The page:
HP: Did you learn anything from writing the novel?

Rory Ridley-Duff: A great deal.  At the time – in my research – I would find myself in conflict with other people over issues of gender representation (the caricaturing of men and women that affects the way they are treated during conflicts at work).  I always wondered what it would be like to explore the issue from the perspective of a woman born in the 1970s who grew up with feminist assumptions she had not thought through.  What would happen if she started to question them?  It was a bit like my own journey, but in reverse.  In the 1970s/80s, I was committed to supporting feminism, but a sexual harassment investigation I conducted at my workplace made me question my assumptions.  This novel is, in some ways, is an exploration of that experience but from the point of view of the woman who was my co-investigator.

HP: Where can we purchase Friends or Lovers?

Rory Ridley-Duff: It is available from Booktrope, a new publisher that specialises in digital books and on-demand printing.  They have an online HTML version, a Kindle version (available at Amazon), and take orders from bookstores and distributors on a print on demand basis.  It is possible to order single copies as well at Amazon.com or Amazon.co.uk

HP: Is there a message in your novel that you want readers to grasp?

Rory Ridley-Duff: I think the main message of the book comes in the final paragraph, and I would not want to spoil this for readers. The best hint I can give is that this is book seeks to encourage tolerance, sensitivity and forgiveness rather than hostility and prejudice.  I hope it will be regarded as an emancipatory novel – one that frees women, and benefits men, from some distinctly intolerant attitudes embedded in our culture over the last 40 years.

HP: How much of the book is realistic?


Rory Ridley-Duff: It is realistic. I’ve both experienced and studied the way sexual conflicts at work are resolved.  Anthropological research has helped me develop a deep understanding of the motivations that drive human behaviour at work, and the prejudices that pervade Human Resource Management. People can test out this realism by talking to friends and colleagues who work in human resource management.  I hope it is the realism of the novel will stay in the memories of people.  I also hope it will encourage them to question (and change) the way conflicts are both understood and managed in the workplace.

HP: Can we expect any more books from you in the future?

Rory Ridley-Duff: Yes.  I have another idea for a novel called ‘The Smiling Assassin’ about a group of think-tank researchers who become embroiled in a battle to save the soul of the social enterprise movement.  This novel explores the role of finance capital in subverting and destroying social movements that seek social justice at work.  I’ve written several chapters and friends tell me this is the most promising idea for a novel that I’ve pursued.  I’ve also written several chapters of a companion novel to Friends or Lovers that tells the story from Dave’s perspective (a different character in Friends or Lovers).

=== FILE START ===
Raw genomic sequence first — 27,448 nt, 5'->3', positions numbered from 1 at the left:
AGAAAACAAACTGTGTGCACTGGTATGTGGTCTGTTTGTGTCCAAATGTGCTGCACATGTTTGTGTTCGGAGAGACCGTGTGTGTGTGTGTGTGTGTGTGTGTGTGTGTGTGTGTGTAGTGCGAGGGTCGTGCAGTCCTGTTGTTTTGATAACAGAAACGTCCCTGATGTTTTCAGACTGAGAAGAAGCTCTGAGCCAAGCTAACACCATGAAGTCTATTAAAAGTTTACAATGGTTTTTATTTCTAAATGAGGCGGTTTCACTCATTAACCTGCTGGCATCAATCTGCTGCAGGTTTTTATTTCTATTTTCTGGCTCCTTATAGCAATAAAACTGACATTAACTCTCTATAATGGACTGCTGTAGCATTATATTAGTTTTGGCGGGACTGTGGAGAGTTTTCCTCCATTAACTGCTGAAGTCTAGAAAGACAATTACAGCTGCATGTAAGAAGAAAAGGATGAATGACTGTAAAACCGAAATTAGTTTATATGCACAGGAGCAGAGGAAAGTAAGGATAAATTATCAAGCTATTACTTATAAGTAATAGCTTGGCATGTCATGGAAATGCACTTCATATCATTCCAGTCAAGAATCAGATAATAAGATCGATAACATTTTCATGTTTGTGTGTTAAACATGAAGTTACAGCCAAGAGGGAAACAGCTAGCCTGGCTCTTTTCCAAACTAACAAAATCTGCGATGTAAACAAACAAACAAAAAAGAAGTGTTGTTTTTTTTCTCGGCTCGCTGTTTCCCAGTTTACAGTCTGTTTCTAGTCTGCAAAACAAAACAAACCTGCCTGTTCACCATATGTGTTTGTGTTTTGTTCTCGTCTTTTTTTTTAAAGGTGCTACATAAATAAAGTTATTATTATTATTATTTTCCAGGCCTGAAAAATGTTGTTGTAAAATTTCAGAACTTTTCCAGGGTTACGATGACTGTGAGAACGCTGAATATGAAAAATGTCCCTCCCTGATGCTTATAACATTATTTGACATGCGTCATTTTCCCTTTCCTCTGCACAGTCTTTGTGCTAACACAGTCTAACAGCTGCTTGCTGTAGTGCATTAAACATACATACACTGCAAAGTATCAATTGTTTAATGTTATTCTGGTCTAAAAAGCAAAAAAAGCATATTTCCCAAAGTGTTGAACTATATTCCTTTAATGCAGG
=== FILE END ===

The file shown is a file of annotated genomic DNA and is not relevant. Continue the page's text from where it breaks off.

HP: Do you have any advice for writers?

Rory Ridley-Duff: Keep going, keep writing, craft your works as best you can, make sure your friends read it and that you respond to any criticisms they have.  Don’t be too quick to publish - let the manuscript mature by making many revisions (and leave time each round of revisions so you have time to reflect on each draft).  When ready, waste no time in trying to find someone to publish it, and be prepared to do so yourself if nobody else will.  With each writing project, you will improve and success – however modest and in whatever form it comes – is always satisfying.

HP: You seem to have a pretty busy schedule, what do you do when you get down time?

Rory Ridley-Duff: The summer (August) and Christmas.  I have several weeks of holiday coming up which I am looking forward to immensely.  Christmas is always great.  From the moment our extended family arrives in Yorkshire, we all switch off from work and have two weeks of food, fun and festivities.

HP: Thank you ever so for having this interview with me Rory. I know you have been very busy so it means so much more.

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Books by Rory Ridley-Duff
Friends or Lovers
Emotion, Seduction and Intimacy: Alternative Perspectives on Human Behaviour
Understanding Social Enterprise: Theory and Practice


Coming Soon
The Smiling Assassin-- To read the first three chapters, click here.

Awards and Recognitions 
*In 2001 he won a DTI Smart Award for contributions to innovation in database design.
*In 2002, he won a Hallam PhD Studentship that enabled him to establish a new career as a university lecturer/researcher focussing on governance in cooperatives and social enterprises.
*Since 2009, he has been recognised by Marquis's Who's Who in the World in 2009 for his contributions to music and knowledge.  
*He became an UnLtd/HEFCE Ambassador for Social Enterpreneurship in Higher Education in 2010.

Also find Rory at:
Goodreads
His Website